How to save water and still grow an enviable landscape (WFAA Channel 8)

Conserving water doesn’t mean your yard has to be a barren display of stones and cacti. Denise Hickey from NTMWD and Patrick Dickinson from Texas A&M AgriLife were back on our WFAA-TV “Green Segment” August 19 to discuss how water-wise landscaping and maintenance can make your yard one of the most jaw-dropping in the neighborhood.

Planting Native

Far from brown or boring, water-efficient native or adapted plants are some of the most beautiful in North Texas. For a blossoming garden, try this:

Instead of…

  • Italian Cypress, try the very similar but drought-resistant Texas juniper;
  • Sensitive perennials, plant Coreopsis (also called Tickseed) for yellows and Turk’s Cap for brilliant purples and reds; and
  • Monkey Grass, substitute drought-tolerant Sedge.

For a lawn that uses less water and stays satisfactorily green, try…

  • Augustine grass, and especially its most hardy variety TamStar, or
  • Zoysia Palisades, a very drought-tolerant, high-quality turf.

Check out the WaterUniversity Plant Database to search for the above plants and more. To find out more about how to plant in a way that saves money and water, check out Denise and Patrick’s previous segment on native planting.

The Principle of Thirds

In addition to choosing the right plants, using the correct design and following proper maintenance practices are key to a beautiful, water-efficient yard. When it comes to design, use the principle of thirds.

Ideally, approximately one third of your yard should be turfgrass, one third landscape bedding and the final third hardscape such as sidewalk, patio or deck. This proportioning provides you with a good visual balance while also cutting down on water use and maintenance needs. Efficient irrigation techniques, proper lawn maintenance and practices such as rainwater harvesting can also help you save water and money while taking even better care of your yard.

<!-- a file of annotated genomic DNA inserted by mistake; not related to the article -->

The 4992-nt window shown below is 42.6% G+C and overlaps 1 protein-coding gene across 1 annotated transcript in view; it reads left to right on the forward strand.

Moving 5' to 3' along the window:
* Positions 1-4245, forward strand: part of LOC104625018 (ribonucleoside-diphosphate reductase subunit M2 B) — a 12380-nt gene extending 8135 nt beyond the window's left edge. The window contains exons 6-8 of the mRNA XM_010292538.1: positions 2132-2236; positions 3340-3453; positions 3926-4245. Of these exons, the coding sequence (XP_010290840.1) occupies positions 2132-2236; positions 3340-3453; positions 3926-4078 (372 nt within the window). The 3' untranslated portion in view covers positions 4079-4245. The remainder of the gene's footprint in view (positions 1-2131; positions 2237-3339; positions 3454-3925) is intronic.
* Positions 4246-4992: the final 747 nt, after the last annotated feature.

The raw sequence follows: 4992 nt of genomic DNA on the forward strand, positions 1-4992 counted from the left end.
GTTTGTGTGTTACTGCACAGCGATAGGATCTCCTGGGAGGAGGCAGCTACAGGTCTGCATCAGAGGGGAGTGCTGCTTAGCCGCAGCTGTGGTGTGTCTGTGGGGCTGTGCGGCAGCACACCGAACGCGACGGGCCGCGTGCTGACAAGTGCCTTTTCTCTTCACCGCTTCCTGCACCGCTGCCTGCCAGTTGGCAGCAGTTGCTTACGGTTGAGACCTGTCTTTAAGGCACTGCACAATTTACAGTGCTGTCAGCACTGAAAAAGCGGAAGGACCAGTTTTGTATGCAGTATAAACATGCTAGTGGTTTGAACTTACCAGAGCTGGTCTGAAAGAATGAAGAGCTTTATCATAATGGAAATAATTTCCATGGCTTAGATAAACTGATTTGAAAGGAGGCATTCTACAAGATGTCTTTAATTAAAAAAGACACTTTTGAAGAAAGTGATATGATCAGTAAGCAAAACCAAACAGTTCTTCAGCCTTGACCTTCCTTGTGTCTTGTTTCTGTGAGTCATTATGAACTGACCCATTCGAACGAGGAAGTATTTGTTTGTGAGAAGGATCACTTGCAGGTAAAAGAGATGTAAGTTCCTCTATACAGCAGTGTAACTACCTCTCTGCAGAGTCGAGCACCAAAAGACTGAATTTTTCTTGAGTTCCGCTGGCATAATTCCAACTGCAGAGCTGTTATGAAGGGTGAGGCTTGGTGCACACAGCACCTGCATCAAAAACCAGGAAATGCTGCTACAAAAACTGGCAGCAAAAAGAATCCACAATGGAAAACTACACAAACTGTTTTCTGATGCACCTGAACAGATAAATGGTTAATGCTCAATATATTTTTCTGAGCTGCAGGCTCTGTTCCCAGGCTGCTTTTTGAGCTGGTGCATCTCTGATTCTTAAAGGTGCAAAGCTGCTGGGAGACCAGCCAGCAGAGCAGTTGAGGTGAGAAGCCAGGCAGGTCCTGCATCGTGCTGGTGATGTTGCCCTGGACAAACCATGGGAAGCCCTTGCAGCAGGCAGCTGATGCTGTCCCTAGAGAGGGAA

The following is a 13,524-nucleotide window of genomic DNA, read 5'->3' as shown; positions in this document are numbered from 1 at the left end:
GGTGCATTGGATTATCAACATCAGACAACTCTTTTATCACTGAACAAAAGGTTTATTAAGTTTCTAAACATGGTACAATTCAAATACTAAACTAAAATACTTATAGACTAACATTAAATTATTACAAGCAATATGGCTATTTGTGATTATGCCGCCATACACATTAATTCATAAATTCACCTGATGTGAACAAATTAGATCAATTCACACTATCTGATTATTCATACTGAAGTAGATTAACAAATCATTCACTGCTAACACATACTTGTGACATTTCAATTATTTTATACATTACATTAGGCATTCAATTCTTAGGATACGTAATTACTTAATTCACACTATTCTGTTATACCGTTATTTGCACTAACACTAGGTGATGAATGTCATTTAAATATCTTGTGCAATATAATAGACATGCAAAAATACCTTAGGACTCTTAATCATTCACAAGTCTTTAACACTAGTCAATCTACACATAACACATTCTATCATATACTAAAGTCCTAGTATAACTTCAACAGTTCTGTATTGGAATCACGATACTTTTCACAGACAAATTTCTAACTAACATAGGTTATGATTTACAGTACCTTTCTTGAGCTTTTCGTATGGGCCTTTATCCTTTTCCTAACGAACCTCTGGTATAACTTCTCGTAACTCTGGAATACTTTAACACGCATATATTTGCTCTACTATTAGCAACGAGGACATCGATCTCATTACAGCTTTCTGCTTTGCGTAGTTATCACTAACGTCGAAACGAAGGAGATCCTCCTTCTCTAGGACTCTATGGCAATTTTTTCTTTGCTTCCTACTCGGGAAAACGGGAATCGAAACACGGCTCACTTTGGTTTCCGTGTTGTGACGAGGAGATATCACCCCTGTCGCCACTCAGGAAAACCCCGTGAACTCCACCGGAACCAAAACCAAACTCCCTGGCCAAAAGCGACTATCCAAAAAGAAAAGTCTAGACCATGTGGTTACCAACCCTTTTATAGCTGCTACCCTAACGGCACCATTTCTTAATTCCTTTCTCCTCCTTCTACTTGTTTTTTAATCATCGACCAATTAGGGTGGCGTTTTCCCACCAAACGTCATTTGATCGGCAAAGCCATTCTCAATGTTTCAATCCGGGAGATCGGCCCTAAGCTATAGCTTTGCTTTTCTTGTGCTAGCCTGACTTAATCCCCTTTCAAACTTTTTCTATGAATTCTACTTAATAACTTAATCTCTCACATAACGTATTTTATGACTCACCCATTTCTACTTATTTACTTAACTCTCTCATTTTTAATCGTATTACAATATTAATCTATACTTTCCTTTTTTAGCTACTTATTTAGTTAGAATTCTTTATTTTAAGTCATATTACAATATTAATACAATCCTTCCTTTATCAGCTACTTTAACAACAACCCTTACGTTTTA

Planning Ahead

As one of our hottest months, August is for planning, not planting. Start thinking holistically and discussing how to integrate these water efficient plants and principles into your new landscape design or upcoming yard alterations.

For help with planning, try out the WaterUniversity ULandscapeIt tool offering free, water-wise landscape blueprints. You’ll find specific designs for a variety of styles and locations including courtyards, shaded landscapes, sunny landscapes and parkways. Incorporating these planting and design techniques will not only save you time and trouble during our hot, north Texas summers but will also help save water for our neighborhoods and children’s future.

Join Denise and Patrick for their next WFAA segment water-saving, yard-thriving tips on September 16. They will be discussing how to choose and properly use weed-deterrent and other common landscaping chemicals.